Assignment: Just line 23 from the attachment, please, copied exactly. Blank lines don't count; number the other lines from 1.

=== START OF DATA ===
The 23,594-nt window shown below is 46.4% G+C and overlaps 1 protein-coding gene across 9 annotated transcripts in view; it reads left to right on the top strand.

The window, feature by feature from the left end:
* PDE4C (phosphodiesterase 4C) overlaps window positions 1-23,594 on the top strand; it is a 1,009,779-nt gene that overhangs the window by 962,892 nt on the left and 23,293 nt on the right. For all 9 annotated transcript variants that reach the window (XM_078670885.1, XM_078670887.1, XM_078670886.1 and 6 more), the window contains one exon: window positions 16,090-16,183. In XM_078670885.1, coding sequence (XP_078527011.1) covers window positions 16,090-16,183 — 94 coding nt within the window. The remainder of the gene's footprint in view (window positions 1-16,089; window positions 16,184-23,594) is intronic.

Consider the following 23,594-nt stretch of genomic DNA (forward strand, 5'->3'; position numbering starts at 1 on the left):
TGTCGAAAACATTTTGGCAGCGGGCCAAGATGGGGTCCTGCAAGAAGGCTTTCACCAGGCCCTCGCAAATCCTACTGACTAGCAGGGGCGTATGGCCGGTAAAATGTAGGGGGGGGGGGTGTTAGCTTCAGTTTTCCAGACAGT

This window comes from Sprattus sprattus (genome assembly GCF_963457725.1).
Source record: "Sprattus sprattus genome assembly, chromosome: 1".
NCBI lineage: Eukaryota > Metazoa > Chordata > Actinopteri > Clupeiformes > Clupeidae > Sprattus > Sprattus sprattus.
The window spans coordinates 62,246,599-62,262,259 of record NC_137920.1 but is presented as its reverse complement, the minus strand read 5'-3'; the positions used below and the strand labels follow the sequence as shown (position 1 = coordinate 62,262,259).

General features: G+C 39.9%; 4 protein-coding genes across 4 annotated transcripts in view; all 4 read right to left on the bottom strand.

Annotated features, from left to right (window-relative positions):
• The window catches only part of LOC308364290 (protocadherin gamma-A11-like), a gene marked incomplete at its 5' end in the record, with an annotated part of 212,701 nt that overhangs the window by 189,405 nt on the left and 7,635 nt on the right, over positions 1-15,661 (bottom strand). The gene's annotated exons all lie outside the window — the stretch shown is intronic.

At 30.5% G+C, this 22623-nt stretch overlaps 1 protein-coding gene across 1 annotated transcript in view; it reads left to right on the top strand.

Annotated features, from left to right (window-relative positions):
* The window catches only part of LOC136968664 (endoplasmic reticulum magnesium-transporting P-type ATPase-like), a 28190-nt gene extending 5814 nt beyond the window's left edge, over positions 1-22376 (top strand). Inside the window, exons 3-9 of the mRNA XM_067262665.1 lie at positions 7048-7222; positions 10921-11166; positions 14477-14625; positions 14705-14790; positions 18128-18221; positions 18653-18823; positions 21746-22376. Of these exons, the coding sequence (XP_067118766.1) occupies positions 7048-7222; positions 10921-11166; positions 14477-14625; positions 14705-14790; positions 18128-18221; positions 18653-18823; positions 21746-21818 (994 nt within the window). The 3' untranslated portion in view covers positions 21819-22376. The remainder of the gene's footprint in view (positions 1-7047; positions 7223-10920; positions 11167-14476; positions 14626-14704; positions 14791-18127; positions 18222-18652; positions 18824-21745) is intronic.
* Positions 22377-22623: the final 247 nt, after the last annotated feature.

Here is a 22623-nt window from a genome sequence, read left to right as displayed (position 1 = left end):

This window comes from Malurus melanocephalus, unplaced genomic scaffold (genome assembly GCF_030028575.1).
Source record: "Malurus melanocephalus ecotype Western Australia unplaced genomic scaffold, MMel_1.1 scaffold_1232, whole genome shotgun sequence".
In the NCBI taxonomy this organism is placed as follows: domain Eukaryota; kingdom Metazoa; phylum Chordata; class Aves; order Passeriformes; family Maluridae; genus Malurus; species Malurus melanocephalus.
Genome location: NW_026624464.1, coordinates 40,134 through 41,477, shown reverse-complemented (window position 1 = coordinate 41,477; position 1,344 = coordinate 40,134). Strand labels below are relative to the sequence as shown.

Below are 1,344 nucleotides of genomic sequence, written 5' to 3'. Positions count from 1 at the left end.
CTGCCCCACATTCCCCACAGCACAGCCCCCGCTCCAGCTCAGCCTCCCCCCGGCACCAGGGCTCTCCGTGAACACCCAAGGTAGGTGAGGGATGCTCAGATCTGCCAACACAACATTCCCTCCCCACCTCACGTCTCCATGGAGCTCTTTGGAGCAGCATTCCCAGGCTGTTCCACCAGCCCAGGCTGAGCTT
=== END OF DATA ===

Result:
CTGCCCCACATTCCCCACAGCACAGCCCCCGCTCCAGCTCAGCCTCCCCCCGGCACCAGGGCTCTCCGTGAACACCCAAGGTAGGTGAGGGATGCTCAGATCTGCCAACACAACATTCCCTCCCCACCTCACGTCTCCATGGAGCTCTTTGGAGCAGCATTCCCAGGCTGTTCCACCAGCCCAGGCTGAGCTT